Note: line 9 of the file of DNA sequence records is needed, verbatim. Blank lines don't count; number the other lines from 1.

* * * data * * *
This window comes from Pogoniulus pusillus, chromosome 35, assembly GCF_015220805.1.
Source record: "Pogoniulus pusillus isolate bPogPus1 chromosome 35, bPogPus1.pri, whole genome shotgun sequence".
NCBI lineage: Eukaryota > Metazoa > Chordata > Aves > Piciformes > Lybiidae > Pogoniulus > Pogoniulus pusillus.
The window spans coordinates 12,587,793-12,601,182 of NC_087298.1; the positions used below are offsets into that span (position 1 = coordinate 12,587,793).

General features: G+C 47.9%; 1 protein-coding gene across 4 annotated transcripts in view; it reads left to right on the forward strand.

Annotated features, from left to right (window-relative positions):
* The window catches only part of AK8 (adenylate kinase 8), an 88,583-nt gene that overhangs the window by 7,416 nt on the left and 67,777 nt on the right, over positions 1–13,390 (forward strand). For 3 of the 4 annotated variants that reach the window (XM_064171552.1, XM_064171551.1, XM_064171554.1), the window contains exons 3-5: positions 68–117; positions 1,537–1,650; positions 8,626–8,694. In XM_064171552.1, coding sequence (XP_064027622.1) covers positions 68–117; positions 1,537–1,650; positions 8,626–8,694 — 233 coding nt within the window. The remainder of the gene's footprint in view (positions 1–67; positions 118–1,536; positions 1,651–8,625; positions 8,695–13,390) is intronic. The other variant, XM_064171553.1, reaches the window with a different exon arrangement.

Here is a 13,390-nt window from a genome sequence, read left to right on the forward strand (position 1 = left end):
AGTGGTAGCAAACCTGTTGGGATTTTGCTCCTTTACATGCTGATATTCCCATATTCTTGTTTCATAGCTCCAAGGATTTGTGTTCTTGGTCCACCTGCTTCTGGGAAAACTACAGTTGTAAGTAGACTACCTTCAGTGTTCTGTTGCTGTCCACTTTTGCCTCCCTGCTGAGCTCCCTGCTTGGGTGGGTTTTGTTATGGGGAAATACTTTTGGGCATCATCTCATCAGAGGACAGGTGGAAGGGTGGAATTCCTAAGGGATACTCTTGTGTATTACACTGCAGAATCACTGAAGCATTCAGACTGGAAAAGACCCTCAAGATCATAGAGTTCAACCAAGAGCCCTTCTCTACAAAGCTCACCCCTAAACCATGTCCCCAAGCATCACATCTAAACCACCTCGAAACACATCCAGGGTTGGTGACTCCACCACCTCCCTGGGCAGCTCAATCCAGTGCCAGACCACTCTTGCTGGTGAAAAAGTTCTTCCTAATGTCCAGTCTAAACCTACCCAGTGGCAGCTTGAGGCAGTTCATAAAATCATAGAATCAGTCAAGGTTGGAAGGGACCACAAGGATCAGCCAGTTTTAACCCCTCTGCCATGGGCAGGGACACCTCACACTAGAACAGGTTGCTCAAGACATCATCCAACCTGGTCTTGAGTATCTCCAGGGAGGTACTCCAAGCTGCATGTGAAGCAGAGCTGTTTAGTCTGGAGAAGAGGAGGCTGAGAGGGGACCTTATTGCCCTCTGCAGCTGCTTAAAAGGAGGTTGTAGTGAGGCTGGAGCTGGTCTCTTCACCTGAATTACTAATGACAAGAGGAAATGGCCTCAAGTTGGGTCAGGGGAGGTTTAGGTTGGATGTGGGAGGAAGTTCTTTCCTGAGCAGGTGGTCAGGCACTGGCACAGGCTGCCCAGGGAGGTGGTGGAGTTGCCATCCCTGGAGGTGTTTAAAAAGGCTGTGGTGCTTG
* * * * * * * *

AGTGGTAGCAAACCTGTTGGGATTTTGCTCCTTTACATGCTGATATTCCCATATTCTTGTTTCATAGCTCCAAGGATTTGTGTTCTTGGTCCACCTGCTTCTGGGAAAACTACAGTTGTAAGTAGACTACCTTCAGTGTTCTGTTGCTGTCCACTTTTGCCTCCCTGCTGAGCTCCCTGCTTGGGTGGGTTTTGTTATGGGGAAATACTTTTGGGCATCATCTCATCAGAGGACAGGTGGAAGGGTGGAATTCCTAAGGGATACTCTTGTGTATTACACTGCAGAATCACTGAAGCATTCAGACTGGAAAAGACCCTCAAGATCATAGAGTTCAACCAAGAGCCCTTCTCTACAAAGCTCACCCCTAAACCATGTCCCCAAGCATCACATCTAAACCACCTCGAAACACATCCAGGGTTGGTGACTCCACCACCTCCCTGGGCAGCTCAATCCAGTGCCAGACCACTCTTGCTGGTGAAAAAGTTCTTCCTAATGTCCAGTCTAAACCTACCCAGTGGCAGCTTGAGGCAGTTCATAAAATCATAGAATCAGTCAAGGTTGGAAGGGACCACAAGGATCAGCCAGTTTTAACCCCTCTGCCATGGGCAGGGACACCTCACACTAGAACAGGTTGCTCAAGACATCATCCAACCTGGTCTTGAGTATCTCCAGGGAGGTACTCCAAGCTGCATGTGAAGCAGAGCTGTTTAGTCTGGAGAAGAGGAGGCTGAGAGGGGACCTTATTGCCCTCTGCAGCTGCTTAAAAGGAGGTTGTAGTGAGGCTGGAGCTGGTCTCTTCACCTGAATTACTAATGACAAGAGGAAATGGCCTCAAGTTGGGTCAGGGGAGGTTTAGGTTGGATGTGGGAGGAAGTTCTTTCCTGAGCAGGTGGTCAGGCACTGGCACAGGCTGCCCAGGGAGGTGGTGGAGTTGCCATCCCTGGAGGTGTTTAAAAAGGCTGTGGTGCTTG